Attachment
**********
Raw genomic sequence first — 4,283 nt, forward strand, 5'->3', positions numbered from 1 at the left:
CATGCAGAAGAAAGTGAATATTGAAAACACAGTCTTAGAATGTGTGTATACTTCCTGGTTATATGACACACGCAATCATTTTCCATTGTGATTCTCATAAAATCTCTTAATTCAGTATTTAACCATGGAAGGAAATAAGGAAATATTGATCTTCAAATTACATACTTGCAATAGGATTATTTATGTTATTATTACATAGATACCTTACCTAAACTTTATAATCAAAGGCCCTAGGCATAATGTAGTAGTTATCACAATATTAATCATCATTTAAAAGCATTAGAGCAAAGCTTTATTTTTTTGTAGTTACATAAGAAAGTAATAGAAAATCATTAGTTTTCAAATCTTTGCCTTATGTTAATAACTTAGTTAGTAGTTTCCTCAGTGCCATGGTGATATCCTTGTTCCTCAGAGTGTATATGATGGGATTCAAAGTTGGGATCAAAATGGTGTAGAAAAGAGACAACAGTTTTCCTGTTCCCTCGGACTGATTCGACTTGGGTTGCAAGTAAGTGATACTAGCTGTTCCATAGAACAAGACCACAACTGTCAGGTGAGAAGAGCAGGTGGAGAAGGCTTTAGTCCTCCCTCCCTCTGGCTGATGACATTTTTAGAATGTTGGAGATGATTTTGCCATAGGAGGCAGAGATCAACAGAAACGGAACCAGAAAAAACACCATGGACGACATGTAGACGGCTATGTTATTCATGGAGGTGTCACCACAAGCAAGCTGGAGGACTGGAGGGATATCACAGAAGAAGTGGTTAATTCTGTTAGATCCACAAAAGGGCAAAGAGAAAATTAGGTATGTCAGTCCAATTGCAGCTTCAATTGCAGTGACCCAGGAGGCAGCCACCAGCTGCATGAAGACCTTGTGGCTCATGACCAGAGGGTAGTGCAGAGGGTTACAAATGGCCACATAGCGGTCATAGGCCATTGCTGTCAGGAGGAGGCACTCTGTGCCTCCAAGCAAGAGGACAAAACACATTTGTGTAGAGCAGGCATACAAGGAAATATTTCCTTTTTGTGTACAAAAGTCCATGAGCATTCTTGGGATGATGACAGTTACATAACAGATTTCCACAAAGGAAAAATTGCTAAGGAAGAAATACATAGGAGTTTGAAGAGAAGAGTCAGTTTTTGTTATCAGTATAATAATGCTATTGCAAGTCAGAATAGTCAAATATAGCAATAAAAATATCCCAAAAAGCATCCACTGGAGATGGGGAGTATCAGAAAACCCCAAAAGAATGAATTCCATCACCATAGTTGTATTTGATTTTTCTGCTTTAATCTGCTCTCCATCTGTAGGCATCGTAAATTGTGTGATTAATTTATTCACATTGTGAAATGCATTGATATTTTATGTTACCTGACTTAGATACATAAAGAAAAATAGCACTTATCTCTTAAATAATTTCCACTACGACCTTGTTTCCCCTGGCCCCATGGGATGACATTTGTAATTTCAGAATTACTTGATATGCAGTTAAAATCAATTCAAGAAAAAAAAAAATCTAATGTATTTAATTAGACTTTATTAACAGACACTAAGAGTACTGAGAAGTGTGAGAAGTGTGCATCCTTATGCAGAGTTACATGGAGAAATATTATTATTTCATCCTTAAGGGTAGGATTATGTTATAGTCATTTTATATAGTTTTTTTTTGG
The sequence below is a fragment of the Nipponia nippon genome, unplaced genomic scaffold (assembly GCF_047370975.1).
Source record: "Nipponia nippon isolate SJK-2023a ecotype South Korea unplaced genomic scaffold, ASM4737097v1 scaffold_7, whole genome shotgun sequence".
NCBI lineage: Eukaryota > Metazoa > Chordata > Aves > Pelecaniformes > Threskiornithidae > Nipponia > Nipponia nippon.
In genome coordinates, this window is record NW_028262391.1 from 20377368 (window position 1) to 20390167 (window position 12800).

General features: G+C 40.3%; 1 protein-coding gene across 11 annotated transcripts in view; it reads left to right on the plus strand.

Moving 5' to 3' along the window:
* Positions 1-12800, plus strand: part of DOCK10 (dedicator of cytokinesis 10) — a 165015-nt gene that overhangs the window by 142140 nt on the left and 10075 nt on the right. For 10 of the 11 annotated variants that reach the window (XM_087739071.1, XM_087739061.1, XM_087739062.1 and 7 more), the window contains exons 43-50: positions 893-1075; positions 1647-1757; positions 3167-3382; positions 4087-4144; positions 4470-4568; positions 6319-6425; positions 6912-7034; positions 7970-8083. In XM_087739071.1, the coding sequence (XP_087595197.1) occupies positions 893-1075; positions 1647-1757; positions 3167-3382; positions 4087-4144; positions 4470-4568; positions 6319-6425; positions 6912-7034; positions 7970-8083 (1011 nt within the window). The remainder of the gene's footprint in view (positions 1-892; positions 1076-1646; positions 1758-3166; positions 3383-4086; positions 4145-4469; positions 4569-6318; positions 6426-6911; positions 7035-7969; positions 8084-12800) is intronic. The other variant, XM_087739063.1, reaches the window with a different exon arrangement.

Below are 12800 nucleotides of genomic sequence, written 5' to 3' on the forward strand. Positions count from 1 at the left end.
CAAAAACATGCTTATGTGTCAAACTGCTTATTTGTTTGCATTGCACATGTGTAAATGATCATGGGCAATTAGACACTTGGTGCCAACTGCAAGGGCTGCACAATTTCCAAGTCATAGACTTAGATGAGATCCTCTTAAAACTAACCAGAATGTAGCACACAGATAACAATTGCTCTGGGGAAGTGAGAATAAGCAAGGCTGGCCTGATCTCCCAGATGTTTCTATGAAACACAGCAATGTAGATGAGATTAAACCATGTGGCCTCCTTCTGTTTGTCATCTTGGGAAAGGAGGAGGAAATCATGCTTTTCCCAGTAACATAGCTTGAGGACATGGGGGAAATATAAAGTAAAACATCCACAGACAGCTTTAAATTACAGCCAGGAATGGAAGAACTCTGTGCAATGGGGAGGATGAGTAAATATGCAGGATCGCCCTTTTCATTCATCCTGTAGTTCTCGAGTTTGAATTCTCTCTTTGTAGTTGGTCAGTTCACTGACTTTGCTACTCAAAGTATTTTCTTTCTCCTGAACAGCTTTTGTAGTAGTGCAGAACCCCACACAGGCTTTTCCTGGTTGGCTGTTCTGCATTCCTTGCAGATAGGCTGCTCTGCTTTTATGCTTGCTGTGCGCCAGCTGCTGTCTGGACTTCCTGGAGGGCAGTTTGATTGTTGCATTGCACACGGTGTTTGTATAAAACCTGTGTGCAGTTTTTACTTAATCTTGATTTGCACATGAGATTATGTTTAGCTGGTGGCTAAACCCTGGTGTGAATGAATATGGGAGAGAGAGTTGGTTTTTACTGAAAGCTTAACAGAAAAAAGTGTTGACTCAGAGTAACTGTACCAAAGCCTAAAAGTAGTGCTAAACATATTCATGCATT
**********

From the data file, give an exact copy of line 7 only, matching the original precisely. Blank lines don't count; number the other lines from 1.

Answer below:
General features: G+C 40.3%; 1 protein-coding gene across 11 annotated transcripts in view; it reads left to right on the plus strand.